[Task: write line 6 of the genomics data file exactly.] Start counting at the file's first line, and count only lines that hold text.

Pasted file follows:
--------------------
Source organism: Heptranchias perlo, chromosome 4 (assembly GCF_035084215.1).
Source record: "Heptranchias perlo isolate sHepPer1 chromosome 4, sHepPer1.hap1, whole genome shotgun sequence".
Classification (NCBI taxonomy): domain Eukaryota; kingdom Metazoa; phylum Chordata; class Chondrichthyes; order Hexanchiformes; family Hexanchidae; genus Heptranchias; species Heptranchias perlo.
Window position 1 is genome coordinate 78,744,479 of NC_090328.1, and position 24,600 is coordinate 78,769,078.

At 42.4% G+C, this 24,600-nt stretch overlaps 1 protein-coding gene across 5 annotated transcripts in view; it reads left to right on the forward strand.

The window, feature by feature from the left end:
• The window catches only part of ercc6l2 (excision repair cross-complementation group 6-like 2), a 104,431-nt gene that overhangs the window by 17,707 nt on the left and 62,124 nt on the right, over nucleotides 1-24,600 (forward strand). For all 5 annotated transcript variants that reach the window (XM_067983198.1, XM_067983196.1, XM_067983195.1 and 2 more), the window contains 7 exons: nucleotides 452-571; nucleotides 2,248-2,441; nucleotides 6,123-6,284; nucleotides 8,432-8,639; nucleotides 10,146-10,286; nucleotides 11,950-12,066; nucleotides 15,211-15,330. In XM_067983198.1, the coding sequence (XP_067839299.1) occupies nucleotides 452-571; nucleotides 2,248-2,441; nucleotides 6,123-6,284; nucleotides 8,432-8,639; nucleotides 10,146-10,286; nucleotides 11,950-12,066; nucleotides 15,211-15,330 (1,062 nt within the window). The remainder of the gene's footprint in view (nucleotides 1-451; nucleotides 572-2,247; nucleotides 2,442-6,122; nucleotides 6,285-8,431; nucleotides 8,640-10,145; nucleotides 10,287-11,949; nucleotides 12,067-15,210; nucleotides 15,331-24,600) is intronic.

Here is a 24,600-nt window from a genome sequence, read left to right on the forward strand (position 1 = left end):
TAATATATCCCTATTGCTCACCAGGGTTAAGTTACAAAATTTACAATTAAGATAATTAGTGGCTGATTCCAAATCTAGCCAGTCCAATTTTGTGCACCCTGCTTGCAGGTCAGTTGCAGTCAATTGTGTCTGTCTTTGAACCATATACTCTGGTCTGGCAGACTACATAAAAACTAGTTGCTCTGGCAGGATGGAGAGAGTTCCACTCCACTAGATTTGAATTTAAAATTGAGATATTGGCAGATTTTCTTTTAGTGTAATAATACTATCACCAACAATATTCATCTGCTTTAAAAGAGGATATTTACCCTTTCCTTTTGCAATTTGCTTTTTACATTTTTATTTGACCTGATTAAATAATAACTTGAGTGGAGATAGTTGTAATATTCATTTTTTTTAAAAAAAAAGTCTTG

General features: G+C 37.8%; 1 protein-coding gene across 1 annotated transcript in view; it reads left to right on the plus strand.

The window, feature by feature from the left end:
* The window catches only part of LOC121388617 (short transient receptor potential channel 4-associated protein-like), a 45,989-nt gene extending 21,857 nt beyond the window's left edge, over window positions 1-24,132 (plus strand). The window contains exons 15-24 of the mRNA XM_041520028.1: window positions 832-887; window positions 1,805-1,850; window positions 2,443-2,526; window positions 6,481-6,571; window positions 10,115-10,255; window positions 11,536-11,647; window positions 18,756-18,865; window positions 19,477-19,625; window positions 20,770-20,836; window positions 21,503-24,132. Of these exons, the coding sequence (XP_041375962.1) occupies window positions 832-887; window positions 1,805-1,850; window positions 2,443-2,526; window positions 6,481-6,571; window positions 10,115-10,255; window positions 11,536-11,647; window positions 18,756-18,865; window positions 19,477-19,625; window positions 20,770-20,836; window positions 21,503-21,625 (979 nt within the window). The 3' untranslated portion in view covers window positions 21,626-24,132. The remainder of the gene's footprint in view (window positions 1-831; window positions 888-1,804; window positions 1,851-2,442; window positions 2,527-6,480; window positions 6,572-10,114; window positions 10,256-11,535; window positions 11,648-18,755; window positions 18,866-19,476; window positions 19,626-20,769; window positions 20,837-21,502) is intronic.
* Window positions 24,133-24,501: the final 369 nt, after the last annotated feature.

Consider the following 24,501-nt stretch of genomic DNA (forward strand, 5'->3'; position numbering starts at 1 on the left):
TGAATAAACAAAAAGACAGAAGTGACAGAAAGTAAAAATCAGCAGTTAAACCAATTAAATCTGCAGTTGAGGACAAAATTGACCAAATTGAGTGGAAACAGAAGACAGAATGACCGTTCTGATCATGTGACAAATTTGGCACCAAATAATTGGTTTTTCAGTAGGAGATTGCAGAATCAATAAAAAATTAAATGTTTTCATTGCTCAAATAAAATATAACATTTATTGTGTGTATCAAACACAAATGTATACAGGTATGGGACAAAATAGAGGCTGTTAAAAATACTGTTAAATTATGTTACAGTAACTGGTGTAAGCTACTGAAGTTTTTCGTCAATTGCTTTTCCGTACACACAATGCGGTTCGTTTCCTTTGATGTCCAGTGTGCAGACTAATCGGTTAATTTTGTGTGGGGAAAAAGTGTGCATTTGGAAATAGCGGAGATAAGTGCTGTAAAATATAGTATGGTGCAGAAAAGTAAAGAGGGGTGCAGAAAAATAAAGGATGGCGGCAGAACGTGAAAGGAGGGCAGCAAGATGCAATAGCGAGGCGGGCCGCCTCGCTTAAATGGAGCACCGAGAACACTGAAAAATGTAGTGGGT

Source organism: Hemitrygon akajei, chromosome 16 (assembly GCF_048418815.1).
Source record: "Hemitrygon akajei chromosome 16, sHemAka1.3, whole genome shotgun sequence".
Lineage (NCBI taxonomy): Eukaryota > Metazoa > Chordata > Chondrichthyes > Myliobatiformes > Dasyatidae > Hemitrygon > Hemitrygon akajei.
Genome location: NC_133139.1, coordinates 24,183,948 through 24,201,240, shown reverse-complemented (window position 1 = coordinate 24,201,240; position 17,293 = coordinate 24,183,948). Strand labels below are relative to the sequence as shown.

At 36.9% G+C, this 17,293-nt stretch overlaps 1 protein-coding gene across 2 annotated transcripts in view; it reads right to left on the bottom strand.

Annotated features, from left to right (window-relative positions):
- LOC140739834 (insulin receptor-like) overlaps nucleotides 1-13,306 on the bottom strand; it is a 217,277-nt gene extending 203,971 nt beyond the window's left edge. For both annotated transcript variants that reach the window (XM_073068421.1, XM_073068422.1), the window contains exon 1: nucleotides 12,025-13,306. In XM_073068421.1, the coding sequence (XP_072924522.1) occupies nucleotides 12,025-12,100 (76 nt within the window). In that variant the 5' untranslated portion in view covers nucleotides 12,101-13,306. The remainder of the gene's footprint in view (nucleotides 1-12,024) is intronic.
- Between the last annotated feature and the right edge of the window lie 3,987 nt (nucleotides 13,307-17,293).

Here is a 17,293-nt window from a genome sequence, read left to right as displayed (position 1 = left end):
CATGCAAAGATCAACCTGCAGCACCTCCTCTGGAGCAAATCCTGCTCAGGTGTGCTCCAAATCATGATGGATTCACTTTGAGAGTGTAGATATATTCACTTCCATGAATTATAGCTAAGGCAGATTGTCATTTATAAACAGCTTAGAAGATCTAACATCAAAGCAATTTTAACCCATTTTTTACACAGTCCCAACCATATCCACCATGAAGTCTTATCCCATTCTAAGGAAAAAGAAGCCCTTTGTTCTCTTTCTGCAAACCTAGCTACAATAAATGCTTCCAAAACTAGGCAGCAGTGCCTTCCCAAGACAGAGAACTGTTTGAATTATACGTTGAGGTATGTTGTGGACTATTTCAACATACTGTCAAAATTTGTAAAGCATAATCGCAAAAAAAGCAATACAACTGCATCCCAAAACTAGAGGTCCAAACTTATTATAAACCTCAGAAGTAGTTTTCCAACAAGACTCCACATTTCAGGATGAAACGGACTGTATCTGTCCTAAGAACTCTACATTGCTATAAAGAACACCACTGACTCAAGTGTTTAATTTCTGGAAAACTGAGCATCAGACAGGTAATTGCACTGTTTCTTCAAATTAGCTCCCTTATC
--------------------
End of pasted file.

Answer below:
The window, feature by feature from the left end: